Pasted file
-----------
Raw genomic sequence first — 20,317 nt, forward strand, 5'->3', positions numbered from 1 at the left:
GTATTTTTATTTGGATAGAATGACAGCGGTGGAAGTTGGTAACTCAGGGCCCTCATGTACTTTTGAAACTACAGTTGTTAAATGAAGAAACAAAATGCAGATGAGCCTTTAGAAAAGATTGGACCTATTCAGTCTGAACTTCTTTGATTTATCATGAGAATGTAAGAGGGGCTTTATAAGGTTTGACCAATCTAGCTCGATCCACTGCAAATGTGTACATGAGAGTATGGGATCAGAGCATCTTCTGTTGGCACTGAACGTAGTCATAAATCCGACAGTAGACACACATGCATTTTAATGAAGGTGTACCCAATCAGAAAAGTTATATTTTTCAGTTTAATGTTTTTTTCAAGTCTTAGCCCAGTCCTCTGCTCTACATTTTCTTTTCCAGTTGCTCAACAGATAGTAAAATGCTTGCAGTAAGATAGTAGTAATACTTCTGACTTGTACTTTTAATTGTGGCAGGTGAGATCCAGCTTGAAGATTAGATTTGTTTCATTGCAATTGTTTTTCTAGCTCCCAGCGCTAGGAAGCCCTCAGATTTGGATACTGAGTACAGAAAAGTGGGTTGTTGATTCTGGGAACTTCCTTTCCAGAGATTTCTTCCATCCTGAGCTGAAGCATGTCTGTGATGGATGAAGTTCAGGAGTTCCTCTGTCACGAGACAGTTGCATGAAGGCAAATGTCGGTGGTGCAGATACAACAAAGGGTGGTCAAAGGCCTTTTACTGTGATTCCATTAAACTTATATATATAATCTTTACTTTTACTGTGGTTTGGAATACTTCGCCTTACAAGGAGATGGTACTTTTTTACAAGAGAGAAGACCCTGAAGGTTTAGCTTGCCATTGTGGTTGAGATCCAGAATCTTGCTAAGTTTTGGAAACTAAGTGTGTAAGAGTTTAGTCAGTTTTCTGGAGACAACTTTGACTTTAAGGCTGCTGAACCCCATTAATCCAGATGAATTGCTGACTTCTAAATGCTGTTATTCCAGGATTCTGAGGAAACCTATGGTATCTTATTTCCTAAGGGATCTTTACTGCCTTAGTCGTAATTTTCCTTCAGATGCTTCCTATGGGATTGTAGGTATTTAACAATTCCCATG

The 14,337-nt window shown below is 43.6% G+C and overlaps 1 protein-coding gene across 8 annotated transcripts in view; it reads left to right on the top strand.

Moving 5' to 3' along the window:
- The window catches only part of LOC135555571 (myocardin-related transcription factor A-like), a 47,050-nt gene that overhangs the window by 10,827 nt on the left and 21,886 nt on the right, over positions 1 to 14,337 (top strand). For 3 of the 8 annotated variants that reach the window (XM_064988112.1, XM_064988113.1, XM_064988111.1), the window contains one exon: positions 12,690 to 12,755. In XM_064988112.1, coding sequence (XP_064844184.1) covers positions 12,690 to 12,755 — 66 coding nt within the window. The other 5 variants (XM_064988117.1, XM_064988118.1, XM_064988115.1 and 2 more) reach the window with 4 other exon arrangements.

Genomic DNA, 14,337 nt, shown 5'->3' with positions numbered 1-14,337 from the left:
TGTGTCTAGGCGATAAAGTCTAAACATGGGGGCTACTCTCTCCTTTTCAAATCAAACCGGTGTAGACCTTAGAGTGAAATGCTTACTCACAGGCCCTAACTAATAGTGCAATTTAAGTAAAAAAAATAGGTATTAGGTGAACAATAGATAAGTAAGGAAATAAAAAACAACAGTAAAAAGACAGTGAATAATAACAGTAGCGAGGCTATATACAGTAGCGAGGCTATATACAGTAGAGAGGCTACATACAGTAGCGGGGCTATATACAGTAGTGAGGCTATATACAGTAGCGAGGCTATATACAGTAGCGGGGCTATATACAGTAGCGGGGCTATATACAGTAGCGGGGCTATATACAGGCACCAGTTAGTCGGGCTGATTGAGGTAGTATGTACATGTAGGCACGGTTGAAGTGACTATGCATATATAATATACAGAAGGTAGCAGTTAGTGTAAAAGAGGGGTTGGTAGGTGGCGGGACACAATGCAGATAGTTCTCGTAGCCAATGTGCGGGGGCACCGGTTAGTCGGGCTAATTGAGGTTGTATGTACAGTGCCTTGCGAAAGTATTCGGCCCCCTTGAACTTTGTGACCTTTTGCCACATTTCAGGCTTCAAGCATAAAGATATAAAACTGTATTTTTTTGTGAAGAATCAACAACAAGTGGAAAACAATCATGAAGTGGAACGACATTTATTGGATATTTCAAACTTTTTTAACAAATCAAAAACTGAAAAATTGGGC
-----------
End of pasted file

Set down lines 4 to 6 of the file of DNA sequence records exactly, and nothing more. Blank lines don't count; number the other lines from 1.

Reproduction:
Moving 5' to 3' along the window:
- The window catches only part of LOC135555571 (myocardin-related transcription factor A-like), a 47,050-nt gene that overhangs the window by 10,827 nt on the left and 21,886 nt on the right, over positions 1 to 14,337 (top strand). For 3 of the 8 annotated variants that reach the window (XM_064988112.1, XM_064988113.1, XM_064988111.1), the window contains one exon: positions 12,690 to 12,755. In XM_064988112.1, coding sequence (XP_064844184.1) covers positions 12,690 to 12,755 — 66 coding nt within the window. The other 5 variants (XM_064988117.1, XM_064988118.1, XM_064988115.1 and 2 more) reach the window with 4 other exon arrangements.

Genomic DNA, 14,337 nt, shown 5'->3' with positions numbered 1-14,337 from the left: